The idea that parents should have the right to remove their children from low-performing schools and enroll them in high-performing schools is the brainchild of Milton Friedman, a Nobel Laureate in economics. Friedman's idea is quite simple. If there was real competition for students by schools, quality would improve. It is this way in business. Why not in schools as well. The argument rests on two factors. 1) The definition of school performance and the measurement used to determine performance. 2) That competition is, indeed, a factor in school performance. On both these counts, the school choice zealots seem to get it wrong. |
School Choice: Performance and Measurement School choice advocates are closely tied to the standards movement in the United States. Both define performance as the outcome of standardized achievement testing. One reporting standard of the achievement test is Grade Level Equivalency (GLE).
GLE appears to be a measure of student growth. In fact, it is nothing more than a measure of the mean score. Because the achievement test most closely correlates to IQ testing, the mean score is expected to remain flat over time for an individual student. What this means is that GLE is a function of the mean and should remain flat over time as well. The cleverness of the GLE reporting format is that it suggests a false sense of achievement. Say your child in third-grade has a GLE in reading of 6.3. This does not mean that s/he reads at the level of a sixth grader. Rather is means that your child is about one standard deviation above the mean on this particular test.
Flawed Measurements If the standard achievement test does not measure achievement, and if the test reporting is designed to deceive, it follows that the test is of little value for determining student performance. But the school choice zealot defines student performance as the result of a single annual achievement test. In one long-term study, the authors found that the standard achievement tests were not the best measure of student performance. To the contrary, when they applied multiple layers of learning and impact on both school and student, they found that more than half the schools classified as low-performing were, in fact, doing quite well. They also found that an equivalent number of high-performing schools were, through impact measurements, low-performing. It seems clear that using a single measurement for determining school performance is flawed.
Findings suggest that when using the achievement test as the sole measure of success, that success is closely correlated to race and income class. When using measures of learning impact, the socioeconomic factors simply fade away. Another reason that single testing is flawed.
School Choice: What about Competition? The idea that when schools compete for students, the quality of the product delivery also improves. Perhaps as an idea for business, this makes sense. For delivery of public services, however, it seems not so much. In a longitudinal study comparing private to public schools on the basis of performance, that competition provided no measurable impact on performance. What did make a significant difference, at least for the public schools, was public funding of schools. The higher the funding, the smaller the class size. The smaller the class size, the greater the performance. It follows that competition is not the factor that influences performance. It is the willingness or ability of a community to fund their public schools.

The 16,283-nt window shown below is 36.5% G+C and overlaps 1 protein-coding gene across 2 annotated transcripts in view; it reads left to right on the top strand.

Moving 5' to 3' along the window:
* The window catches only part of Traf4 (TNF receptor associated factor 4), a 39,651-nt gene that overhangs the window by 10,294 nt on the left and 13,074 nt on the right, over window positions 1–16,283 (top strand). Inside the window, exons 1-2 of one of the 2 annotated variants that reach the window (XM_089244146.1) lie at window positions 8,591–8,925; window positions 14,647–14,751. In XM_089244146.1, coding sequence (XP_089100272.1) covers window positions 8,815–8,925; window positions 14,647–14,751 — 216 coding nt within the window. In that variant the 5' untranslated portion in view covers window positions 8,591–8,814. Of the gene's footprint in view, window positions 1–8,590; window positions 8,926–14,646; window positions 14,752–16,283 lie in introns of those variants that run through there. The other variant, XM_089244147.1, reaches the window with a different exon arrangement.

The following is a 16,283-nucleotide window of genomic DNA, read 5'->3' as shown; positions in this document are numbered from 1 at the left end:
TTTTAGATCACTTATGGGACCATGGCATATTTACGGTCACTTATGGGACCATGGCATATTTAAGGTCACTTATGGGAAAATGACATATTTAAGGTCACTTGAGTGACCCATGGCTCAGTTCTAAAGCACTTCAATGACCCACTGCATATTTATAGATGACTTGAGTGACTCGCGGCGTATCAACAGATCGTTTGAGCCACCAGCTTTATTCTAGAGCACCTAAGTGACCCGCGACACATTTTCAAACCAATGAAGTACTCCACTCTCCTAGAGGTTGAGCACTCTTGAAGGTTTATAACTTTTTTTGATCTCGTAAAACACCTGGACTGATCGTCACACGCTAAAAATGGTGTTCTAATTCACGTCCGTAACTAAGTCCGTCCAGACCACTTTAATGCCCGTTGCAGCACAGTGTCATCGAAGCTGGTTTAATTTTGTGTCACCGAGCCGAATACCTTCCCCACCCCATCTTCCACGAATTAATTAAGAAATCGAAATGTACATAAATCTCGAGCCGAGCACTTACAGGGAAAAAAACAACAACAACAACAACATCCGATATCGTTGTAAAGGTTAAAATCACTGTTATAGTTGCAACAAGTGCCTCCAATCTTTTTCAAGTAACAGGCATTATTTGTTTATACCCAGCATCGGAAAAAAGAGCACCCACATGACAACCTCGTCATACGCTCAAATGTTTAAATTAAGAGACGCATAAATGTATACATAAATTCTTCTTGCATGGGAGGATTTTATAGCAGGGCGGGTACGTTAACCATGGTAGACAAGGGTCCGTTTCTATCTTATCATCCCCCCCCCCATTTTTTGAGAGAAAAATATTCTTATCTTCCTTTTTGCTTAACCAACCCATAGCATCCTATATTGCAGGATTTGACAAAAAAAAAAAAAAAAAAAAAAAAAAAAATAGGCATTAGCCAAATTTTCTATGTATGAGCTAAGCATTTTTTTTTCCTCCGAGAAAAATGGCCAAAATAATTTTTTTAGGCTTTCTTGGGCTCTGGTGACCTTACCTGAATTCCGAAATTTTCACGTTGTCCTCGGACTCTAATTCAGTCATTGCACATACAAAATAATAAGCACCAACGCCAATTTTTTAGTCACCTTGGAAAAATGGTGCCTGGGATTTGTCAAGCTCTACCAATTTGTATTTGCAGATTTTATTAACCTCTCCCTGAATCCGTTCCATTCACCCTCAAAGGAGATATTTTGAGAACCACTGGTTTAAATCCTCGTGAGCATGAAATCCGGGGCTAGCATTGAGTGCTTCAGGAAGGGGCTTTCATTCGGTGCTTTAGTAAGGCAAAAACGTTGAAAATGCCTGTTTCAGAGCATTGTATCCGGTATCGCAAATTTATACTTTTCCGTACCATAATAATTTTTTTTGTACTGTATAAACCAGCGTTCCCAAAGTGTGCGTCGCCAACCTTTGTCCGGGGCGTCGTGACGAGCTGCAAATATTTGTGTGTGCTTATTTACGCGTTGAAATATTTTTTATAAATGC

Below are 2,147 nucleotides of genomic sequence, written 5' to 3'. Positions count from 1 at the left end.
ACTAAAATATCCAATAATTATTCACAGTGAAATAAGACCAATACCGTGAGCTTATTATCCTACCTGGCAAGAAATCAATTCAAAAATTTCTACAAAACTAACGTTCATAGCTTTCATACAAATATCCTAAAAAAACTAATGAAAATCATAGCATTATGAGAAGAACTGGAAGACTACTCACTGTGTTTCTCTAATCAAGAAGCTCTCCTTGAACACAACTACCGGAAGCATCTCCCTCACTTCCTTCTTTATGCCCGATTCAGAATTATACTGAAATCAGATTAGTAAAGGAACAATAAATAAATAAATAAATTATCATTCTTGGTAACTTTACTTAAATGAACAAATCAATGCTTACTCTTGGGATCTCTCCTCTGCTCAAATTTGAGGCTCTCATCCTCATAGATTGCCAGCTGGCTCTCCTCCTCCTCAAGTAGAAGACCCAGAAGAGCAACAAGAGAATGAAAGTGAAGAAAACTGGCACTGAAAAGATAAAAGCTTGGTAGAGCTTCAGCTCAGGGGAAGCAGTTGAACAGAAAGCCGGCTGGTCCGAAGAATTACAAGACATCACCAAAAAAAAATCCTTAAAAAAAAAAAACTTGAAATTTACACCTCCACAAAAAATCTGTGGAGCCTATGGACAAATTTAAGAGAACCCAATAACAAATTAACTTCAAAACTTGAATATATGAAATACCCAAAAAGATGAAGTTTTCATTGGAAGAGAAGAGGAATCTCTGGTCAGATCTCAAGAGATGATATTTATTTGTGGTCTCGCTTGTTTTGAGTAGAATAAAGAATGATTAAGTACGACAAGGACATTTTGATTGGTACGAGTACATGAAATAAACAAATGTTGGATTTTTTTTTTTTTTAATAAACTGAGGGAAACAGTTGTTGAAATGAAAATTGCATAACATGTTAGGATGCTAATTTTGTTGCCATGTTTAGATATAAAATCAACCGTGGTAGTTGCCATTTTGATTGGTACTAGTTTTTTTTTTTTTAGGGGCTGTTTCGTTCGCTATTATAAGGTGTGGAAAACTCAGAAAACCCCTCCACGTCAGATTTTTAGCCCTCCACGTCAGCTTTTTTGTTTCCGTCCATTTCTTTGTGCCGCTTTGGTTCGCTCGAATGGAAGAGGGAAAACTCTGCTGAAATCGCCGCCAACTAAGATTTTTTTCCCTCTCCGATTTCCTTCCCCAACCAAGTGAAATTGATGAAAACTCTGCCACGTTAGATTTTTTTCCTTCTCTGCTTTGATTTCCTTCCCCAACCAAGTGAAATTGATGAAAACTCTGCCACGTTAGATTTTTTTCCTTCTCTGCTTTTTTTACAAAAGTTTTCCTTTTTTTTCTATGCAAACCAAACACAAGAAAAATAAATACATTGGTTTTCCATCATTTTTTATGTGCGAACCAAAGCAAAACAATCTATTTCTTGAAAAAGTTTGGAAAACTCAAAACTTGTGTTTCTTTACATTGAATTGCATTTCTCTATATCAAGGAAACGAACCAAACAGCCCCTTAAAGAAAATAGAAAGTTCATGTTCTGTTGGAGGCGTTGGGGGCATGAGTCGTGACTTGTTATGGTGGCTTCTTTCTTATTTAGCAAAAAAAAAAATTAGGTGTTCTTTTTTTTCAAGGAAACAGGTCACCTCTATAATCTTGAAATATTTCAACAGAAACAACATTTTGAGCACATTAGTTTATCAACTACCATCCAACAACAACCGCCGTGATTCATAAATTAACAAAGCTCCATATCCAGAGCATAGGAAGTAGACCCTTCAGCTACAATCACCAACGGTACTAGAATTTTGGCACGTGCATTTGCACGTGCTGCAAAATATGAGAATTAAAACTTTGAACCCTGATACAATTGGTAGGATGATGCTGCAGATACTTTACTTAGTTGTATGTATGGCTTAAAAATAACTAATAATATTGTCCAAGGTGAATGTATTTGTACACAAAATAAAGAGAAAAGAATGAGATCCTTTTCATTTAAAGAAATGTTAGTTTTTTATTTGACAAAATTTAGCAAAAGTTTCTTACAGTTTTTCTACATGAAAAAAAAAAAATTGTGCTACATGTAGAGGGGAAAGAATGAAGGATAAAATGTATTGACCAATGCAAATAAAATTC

Funding was closely tied to community income and to racial and ethnic minority communities. The wealthier a community, the better the school performance. Communities consisting of largely minority and poor people performed less well.
School Choice: Conclusion To continue the use of performance and competition arguments to justify the privatization of the American public school is, frankly, dishonest and misleading. Yet, here we are being bullied by a relatively small group to mark social and economic differences as a means of protecting the majority from imagined fears. It is unAmerican to advocate for such a position.
Dr. Roger Passman earned his degree in language and literacy from National-Lewis University. He began his career as a middle-school teacher in Chicago. After graduate school, he accepted a position of assistant professor at Texas Tech University in Lubbock, Texas. He ultimately retired as an associate professor at Northeastern Illinois University. He co-authored a book, Teaching Writing in the Inclusive Classroom, authored a number of papers published in scholarly journals, and presented the results of his research at academic conferences internationally. His interests included structural language, teaching and learning, and public policy. He is the founder and principal author at Progressive Education Now blog.
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